Google announced Thursday that it will be partnering with the University to implement a beta test of its fiber-optic, ultra high-speed broadband network on approximately 850 faculty and staff homes.
The Mountain View-based company announced in early 2010 plans to unleash an experimental fiber-optic network on a community of anywhere between 50,000 and 500,000 homes, setting off a widespread rush from more than 1,100 communities around the country to become the chosen locale.
The eventual community of choice will be announced at the end of 2010, but in the meantime, Google plans to execute a small-scale version at Stanford to test the project before it expands to full size.
The mostly underground fiber-optic network will provide residences with Internet speeds of up to one gigabit per second, approximately 100 times as fast as most Internet connections today.
Google selected Stanford as a beta test location for its “relatively small size” and because the company headquarters are “close to campus, so we can keep an eye on the project,” said Google spokesperson Dan Martin. “We also liked that Stanford was very open to plans and experimentation on location.”
Groundbreaking on campus is scheduled for early 2011. The exact date when fiber optic access will be available to residents is yet to be determined.
Google will fund the entire project with no cost to the University, Martin said.
“This project is to test things we hope to scale up in the future,” Martin said. “The focus is not immediately on turning a profit. It’s an investment in future success.”
Google and the University have a three-year contract for the project, after which details will be discussed as to the network’s future.
The two organizations have been in talks for “a number of months” since Google first approached Stanford about the project, said University spokesperson Lisa Lapin.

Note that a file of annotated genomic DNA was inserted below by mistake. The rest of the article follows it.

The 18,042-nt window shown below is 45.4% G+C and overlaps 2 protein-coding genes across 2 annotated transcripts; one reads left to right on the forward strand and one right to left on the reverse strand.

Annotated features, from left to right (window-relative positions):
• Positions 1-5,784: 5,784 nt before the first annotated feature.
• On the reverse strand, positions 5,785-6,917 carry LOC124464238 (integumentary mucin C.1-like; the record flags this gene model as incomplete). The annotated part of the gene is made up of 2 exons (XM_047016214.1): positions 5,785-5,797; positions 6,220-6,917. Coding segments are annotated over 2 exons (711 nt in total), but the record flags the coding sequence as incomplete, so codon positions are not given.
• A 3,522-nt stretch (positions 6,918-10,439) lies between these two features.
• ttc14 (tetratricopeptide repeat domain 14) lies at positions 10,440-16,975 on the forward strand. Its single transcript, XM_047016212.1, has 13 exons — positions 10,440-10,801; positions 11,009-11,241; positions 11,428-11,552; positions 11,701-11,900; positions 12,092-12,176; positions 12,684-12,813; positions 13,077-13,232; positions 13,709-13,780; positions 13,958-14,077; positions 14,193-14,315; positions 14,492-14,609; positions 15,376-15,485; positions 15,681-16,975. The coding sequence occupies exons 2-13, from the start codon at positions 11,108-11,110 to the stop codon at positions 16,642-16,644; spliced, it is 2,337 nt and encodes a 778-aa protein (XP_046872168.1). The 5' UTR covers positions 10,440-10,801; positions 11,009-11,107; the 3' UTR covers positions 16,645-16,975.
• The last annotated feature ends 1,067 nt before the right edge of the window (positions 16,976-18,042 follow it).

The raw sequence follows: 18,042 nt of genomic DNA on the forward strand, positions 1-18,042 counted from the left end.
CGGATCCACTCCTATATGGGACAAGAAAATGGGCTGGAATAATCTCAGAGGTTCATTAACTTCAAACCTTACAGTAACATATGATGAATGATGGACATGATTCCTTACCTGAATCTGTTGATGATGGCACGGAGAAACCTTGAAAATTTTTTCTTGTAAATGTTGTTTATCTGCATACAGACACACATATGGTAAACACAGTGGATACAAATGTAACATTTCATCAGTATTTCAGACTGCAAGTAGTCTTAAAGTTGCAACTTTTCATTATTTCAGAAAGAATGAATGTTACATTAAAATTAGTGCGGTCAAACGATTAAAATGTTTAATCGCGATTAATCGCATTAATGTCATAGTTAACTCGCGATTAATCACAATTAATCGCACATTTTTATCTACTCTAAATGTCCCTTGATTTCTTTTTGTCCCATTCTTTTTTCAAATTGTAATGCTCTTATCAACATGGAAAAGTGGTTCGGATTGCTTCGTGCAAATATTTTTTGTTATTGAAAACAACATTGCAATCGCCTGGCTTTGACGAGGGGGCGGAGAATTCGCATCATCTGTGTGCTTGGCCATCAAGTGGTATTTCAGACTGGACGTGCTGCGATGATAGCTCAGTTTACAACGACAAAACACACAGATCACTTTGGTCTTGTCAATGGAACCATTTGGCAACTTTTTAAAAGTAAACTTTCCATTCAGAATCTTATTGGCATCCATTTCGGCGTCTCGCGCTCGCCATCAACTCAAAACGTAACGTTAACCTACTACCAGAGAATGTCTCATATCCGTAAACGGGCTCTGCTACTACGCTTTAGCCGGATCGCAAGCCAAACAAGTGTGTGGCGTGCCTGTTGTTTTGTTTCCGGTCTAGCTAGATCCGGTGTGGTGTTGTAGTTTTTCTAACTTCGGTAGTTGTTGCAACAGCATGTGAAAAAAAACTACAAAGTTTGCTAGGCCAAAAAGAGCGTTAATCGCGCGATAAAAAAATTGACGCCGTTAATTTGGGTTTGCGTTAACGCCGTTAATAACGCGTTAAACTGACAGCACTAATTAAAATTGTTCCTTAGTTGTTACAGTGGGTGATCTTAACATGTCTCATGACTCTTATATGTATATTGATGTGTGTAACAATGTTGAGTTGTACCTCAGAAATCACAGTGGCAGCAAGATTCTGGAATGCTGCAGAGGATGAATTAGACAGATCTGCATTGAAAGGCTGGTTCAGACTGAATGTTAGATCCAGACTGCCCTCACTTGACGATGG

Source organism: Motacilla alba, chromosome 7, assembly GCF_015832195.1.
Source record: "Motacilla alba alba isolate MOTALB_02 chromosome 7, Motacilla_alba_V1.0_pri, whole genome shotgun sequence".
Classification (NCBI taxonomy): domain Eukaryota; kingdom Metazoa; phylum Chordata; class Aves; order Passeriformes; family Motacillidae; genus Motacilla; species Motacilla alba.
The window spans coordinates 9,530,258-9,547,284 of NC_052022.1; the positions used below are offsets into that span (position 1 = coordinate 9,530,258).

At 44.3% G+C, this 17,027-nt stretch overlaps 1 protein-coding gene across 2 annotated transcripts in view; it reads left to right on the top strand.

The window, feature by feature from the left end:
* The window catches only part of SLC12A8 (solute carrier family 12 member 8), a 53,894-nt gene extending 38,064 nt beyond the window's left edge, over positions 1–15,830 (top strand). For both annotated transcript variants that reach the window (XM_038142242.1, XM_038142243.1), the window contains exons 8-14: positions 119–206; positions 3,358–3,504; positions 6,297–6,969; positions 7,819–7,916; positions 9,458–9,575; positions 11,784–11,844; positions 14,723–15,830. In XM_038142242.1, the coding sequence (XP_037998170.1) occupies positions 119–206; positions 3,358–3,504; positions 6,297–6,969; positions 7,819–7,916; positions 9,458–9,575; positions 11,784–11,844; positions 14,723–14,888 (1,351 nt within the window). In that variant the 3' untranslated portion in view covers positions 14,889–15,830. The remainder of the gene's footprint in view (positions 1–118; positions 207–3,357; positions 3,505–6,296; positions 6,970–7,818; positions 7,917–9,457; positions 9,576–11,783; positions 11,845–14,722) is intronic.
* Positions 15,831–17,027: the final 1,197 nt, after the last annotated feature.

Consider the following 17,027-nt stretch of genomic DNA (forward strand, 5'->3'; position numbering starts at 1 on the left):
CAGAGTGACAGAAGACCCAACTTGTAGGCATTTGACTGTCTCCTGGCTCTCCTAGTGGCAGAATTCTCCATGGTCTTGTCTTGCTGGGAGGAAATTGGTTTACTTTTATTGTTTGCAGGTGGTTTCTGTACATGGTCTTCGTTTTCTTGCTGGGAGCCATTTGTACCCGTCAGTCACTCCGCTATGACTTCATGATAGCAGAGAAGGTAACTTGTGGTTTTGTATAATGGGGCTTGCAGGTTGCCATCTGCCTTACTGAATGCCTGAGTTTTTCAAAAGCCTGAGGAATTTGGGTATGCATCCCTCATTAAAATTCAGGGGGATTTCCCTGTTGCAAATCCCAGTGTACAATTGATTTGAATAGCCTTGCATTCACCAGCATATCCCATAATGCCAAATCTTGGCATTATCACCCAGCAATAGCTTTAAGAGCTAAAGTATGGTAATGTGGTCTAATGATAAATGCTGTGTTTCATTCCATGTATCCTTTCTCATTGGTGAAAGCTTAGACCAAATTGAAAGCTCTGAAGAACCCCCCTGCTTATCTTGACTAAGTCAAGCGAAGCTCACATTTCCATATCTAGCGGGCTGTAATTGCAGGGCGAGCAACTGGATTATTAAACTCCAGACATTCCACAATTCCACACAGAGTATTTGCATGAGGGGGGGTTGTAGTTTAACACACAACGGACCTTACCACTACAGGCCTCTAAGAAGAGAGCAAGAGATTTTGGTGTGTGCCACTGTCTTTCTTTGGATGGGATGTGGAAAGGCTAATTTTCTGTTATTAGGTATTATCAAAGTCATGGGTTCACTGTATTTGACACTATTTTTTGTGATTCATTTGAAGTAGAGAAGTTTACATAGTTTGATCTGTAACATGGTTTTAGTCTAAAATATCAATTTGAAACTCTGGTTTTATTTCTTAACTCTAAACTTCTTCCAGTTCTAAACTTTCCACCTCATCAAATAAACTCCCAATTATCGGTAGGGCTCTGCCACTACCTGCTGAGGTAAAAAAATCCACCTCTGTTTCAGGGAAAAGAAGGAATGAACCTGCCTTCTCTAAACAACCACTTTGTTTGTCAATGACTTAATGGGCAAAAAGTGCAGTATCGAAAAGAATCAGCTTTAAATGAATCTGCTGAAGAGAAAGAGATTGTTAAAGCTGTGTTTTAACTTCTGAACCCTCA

“We’re treating Google just like another Comcast or AT&T,” she said. “They’ll be doing some digging and coordinating work with campus utilities to install the system.”
“This will make Stanford one of the first places in the country where you’d have this kind of speed,” Lapin added.
James Sweeney, management science and engineering professor and chair of the Stanford Campus Residential Leaseholders (SCRL) board, also felt the potential benefit from the state-of-the-art connections was the main attraction of the collaboration.
“It keeps us on the absolute cutting edge of connectivity technology,” Sweeney said. “We’re a community that includes a broad range of highly educated people, all of whom consider information flow very important.”
Sweeney noted that some residences on campus that will be included in the project currently have lower-speed connections like DSL, and that the increase in speed would greatly change the resident’s Web experiences.
“The experience of everything we do regarding the Internet will be enhanced,” he said. “Once you start getting this out to people at this speed, there are going to be new applications for this technology, and we’ll be positioned to take advantage of it.”
Although Sweeney admitted “construction is always a nuisance,” he said Google intends to experiment with new and potentially less invasive construction techniques, including “micro-trenching,” which would dig a narrow trench less than an inch wide and several feet deep in which to lay the fibers.
“We anticipate that this will be less disruptive,” he said. “But, of course, it’s not an absolute guarantee.”
The faculty and staff residences included in the project are located near Peter Coutts Road, Stanford Avenue and Junipero Serra Boulevard, as well as southwest of Mayfield Avenue.